4. 4 out of 5

    E

    Perhaps not as rich as his previous volume on Biblical narrative, which I read earlier in the year, but this work still punches above its weight (don't you hate stupid cliches?). Understanding Hebrew poetry is primarily about understanding how parallelism works. If something is repeated in a parallel line, there is ALWAYS a reason. And it's not merely to "fill out the line" or "keep the meter right," as some have supposed. Even "synonymous" parallelism has a purpose. When reading Hebrew poetry, Perhaps not as rich as his previous volume on Biblical narrative, which I read earlier in the year, but this work still punches above its weight (don't you hate stupid cliches?). Understanding Hebrew poetry is primarily about understanding how parallelism works. If something is repeated in a parallel line, there is ALWAYS a reason. And it's not merely to "fill out the line" or "keep the meter right," as some have supposed. Even "synonymous" parallelism has a purpose. When reading Hebrew poetry, ask yourself why the poet did why he did with the parallelism--he is heightening a metaphor? Expanding it? Contrasting it? Moving it along narratively? And so on and so forth. So many of us read Hebrew poetry (especially the Psalms and prophets) just like we read prose. That is a mistake. Go read some George Herbert and John Donne, then flip over the psalms. Once you have your "poetry reading goggles on" from those other great Christian masters, you'll be opened to the beauty of the psalms. It takes practice.

  5. 5 out of 5

    Isaac Barton

    While this isn't the most exciting reading imaginable, and I certainly have more than a few quibbles with the author concerning the nature of the Bible, Alter's perspective is something more than just valuable. I feel like I leave this book understanding biblical poetry a bit better. Many of the principles from this book will be scribbled nearby as I read biblical poetry for, I predict, years to come. When I put this book down I felt compelled to go back to the Psalms and read them again. That's While this isn't the most exciting reading imaginable, and I certainly have more than a few quibbles with the author concerning the nature of the Bible, Alter's perspective is something more than just valuable. I feel like I leave this book understanding biblical poetry a bit better. Many of the principles from this book will be scribbled nearby as I read biblical poetry for, I predict, years to come. When I put this book down I felt compelled to go back to the Psalms and read them again. That's a win in my book.

  6. 4 out of 5

    Jerome

    "art" captures perfectly was this book exudes.

  7. 4 out of 5

    Daniel Supimpa

    An interesting study on the nature of biblical nature. This work is not as brilliant as Alter's book on Narrative, but still a valuable endeavour. Alter provides an alternative to the more recently established model of biblical parallelism developed by James Kugel and refined by Adele Berlin, among others. His treatment of biblical metaphors and escalation are worth the read. Alter, however, gives little reference of other ANE poetical literature. Alter's explanation of ancient Hebrew poetry wor An interesting study on the nature of biblical nature. This work is not as brilliant as Alter's book on Narrative, but still a valuable endeavour. Alter provides an alternative to the more recently established model of biblical parallelism developed by James Kugel and refined by Adele Berlin, among others. His treatment of biblical metaphors and escalation are worth the read. Alter, however, gives little reference of other ANE poetical literature. Alter's explanation of ancient Hebrew poetry works is justified on the basis of the rhetoric and insightfulness of the resulting analysis, rather than of the possibilities available to the ancient authors. In other words, what is the foundation to affirm that the Hebrew poets aimed to create, say, escalation in developing biblical verses? There should be at least an indication that this was their purpose or context. Other than that, the book is highly readable and pleasant.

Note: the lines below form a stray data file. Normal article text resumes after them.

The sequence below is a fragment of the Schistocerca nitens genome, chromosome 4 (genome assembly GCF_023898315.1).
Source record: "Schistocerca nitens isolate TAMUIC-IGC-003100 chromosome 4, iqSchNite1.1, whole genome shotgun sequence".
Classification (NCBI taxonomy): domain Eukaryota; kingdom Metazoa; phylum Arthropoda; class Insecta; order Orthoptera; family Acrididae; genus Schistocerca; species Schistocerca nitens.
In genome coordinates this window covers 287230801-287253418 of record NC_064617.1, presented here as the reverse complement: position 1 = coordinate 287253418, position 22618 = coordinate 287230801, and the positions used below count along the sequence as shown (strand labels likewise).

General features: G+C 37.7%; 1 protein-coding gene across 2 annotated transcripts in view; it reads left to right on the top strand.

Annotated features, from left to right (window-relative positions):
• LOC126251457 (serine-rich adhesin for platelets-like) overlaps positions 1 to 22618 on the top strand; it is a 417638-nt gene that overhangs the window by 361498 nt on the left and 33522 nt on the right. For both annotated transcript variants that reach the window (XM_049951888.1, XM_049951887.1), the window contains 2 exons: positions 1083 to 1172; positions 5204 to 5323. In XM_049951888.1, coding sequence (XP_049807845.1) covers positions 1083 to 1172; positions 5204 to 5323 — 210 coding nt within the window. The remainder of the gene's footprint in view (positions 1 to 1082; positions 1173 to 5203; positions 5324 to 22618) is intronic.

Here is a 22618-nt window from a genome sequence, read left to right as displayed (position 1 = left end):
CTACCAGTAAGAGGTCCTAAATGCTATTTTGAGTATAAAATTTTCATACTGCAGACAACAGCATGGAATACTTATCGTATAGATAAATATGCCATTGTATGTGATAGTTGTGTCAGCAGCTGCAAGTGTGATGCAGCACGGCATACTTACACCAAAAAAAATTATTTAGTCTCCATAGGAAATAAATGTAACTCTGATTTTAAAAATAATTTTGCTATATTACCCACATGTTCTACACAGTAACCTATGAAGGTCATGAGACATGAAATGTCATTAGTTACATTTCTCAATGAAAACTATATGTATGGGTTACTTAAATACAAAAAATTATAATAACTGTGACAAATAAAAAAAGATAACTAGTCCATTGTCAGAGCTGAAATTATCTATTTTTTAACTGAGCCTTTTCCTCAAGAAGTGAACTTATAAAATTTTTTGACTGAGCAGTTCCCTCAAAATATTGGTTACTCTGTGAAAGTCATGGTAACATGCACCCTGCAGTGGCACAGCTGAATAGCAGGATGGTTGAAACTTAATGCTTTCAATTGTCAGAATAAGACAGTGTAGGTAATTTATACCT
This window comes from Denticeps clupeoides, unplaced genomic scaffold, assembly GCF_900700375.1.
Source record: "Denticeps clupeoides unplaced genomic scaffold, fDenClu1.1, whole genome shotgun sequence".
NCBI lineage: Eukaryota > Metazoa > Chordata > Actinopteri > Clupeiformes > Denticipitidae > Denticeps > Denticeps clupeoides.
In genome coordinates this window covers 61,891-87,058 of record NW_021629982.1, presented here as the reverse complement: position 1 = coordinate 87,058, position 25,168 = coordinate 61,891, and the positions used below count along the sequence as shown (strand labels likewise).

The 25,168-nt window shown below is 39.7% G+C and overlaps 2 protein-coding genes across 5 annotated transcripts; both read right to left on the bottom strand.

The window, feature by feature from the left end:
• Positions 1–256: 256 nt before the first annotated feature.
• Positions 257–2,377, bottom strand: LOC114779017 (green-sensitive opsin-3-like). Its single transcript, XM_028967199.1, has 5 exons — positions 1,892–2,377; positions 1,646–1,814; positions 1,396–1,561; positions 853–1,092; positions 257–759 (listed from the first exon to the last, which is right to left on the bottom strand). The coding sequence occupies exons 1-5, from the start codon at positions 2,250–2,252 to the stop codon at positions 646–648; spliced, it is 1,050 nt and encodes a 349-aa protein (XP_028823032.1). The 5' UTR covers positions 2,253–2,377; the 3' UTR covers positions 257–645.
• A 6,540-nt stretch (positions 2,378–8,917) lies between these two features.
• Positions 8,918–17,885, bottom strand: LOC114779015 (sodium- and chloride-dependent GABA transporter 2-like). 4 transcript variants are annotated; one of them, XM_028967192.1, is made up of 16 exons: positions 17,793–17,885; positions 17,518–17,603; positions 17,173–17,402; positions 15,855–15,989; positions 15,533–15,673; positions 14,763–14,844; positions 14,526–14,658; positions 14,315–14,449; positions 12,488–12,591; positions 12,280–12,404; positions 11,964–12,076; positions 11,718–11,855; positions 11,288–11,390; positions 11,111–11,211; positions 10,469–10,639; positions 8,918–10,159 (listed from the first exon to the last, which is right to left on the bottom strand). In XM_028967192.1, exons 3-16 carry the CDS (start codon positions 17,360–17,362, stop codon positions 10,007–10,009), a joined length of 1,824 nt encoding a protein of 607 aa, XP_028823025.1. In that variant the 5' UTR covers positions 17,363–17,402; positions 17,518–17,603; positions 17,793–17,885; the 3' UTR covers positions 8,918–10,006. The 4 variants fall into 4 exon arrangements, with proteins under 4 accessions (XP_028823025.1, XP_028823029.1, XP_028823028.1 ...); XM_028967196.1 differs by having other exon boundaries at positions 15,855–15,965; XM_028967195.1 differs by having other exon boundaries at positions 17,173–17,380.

8. 4 out of 5

    Bryan Sebesta

    It’s a great book, that granted me new eyes to see what I couldn’t before: that the poetry in the Bible is powerful and multivalent; it has general rules with, of course, temporal and authorial variety; the literary qualities has a direct connection to the meaning of the text; and if I’m to understand the poetic parts of the Bible, I ignore the poetry at my peril. Luckily, I don’t think I’ll ever be able to ignore the poetry again. Alter's very good at helping you see what you couldn't before: t It’s a great book, that granted me new eyes to see what I couldn’t before: that the poetry in the Bible is powerful and multivalent; it has general rules with, of course, temporal and authorial variety; the literary qualities has a direct connection to the meaning of the text; and if I’m to understand the poetic parts of the Bible, I ignore the poetry at my peril. Luckily, I don’t think I’ll ever be able to ignore the poetry again. Alter's very good at helping you see what you couldn't before: the complexity of Biblical poetry. But it does follow a few simple rules (i.e. semantic parallelism and a tendency to intensification) that makes Biblical poetry so much fun to read. He starts with three chapters that lay the groundwork of Biblical poetry. Then he goes through the major Biblical books in turn, showing how they work: Psalms, Proverbs, Job, Song of Songs, and the Prophets. Each chapter is a great reference that I'll use when I turn to each of those books in the future, wanting to understand how its poetry works.

  9. 5 out of 5

    Brian